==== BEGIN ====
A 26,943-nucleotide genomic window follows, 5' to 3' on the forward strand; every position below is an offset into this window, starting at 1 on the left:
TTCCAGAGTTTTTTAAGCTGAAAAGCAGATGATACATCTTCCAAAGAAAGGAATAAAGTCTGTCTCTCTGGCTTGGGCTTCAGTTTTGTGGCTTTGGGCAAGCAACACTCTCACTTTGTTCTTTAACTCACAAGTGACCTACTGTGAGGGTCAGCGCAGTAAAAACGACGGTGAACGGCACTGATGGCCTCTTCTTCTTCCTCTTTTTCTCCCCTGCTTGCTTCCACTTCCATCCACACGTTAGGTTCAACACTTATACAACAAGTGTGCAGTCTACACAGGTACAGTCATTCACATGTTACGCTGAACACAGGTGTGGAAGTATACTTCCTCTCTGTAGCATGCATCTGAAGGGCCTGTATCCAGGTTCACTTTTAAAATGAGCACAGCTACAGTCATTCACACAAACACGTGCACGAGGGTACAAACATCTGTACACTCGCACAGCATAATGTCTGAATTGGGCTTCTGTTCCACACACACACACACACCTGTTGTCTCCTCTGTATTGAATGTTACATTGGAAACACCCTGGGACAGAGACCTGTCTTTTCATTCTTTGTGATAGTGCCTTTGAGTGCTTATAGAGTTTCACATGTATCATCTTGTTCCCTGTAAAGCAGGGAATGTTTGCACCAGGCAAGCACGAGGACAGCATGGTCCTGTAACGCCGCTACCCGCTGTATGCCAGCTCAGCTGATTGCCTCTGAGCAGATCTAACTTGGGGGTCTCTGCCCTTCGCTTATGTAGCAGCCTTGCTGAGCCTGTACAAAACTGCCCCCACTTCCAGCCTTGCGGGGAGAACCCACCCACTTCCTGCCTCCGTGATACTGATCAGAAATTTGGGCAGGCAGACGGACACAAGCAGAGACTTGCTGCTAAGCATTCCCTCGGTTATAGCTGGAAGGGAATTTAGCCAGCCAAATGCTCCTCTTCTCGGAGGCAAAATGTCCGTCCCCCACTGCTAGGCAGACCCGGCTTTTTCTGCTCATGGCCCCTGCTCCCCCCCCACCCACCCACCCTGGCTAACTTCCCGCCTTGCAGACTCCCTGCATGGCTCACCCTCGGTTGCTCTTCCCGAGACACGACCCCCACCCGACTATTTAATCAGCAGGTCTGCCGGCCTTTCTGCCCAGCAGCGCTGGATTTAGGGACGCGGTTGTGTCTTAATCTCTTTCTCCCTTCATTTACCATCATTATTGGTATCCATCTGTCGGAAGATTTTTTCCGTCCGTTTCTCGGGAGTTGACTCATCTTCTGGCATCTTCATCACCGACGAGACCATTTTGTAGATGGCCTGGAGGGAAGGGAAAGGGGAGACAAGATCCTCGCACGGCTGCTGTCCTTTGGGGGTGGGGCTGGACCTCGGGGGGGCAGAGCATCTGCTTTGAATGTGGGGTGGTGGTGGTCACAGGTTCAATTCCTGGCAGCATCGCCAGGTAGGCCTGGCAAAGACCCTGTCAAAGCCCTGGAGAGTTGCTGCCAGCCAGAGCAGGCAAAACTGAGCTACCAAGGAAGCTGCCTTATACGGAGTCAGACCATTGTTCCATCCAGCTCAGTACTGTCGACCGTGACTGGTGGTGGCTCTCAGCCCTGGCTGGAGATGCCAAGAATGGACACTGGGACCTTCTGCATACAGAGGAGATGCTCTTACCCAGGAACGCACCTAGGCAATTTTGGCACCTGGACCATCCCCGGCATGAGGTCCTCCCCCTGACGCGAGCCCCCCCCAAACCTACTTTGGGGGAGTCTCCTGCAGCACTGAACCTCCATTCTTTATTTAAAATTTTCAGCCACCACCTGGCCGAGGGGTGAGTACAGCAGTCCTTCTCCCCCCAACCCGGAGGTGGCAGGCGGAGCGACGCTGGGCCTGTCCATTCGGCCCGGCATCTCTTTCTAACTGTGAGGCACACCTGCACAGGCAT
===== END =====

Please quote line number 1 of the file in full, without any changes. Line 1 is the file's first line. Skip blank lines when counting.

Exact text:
A 26,943-nucleotide genomic window follows, 5' to 3' on the forward strand; every position below is an offset into this window, starting at 1 on the left: